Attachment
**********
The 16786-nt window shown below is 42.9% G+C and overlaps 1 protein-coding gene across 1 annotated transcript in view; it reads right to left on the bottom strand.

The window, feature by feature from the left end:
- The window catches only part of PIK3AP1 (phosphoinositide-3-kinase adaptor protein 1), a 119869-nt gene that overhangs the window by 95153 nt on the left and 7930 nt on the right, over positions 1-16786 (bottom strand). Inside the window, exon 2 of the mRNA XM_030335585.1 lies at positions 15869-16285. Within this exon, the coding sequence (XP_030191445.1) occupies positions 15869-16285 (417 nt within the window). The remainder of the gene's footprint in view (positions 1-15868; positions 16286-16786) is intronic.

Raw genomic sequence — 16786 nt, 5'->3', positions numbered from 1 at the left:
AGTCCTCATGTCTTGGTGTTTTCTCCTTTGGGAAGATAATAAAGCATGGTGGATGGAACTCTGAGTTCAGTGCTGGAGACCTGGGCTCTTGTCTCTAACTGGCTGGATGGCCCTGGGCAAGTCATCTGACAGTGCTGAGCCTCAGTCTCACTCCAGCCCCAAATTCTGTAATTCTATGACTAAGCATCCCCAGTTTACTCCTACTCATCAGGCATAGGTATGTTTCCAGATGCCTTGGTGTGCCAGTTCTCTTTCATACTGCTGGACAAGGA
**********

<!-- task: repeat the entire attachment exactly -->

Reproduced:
The 16786-nt window shown below is 42.9% G+C and overlaps 1 protein-coding gene across 1 annotated transcript in view; it reads right to left on the bottom strand.

The window, feature by feature from the left end:
- The window catches only part of PIK3AP1 (phosphoinositide-3-kinase adaptor protein 1), a 119869-nt gene that overhangs the window by 95153 nt on the left and 7930 nt on the right, over positions 1-16786 (bottom strand). Inside the window, exon 2 of the mRNA XM_030335585.1 lies at positions 15869-16285. Within this exon, the coding sequence (XP_030191445.1) occupies positions 15869-16285 (417 nt within the window). The remainder of the gene's footprint in view (positions 1-15868; positions 16286-16786) is intronic.

Raw genomic sequence — 16786 nt, 5'->3', positions numbered from 1 at the left:
AGTCCTCATGTCTTGGTGTTTTCTCCTTTGGGAAGATAATAAAGCATGGTGGATGGAACTCTGAGTTCAGTGCTGGAGACCTGGGCTCTTGTCTCTAACTGGCTGGATGGCCCTGGGCAAGTCATCTGACAGTGCTGAGCCTCAGTCTCACTCCAGCCCCAAATTCTGTAATTCTATGACTAAGCATCCCCAGTTTACTCCTACTCATCAGGCATAGGTATGTTTCCAGATGCCTTGGTGTGCCAGTTCTCTTTCATACTGCTGGACAAGGA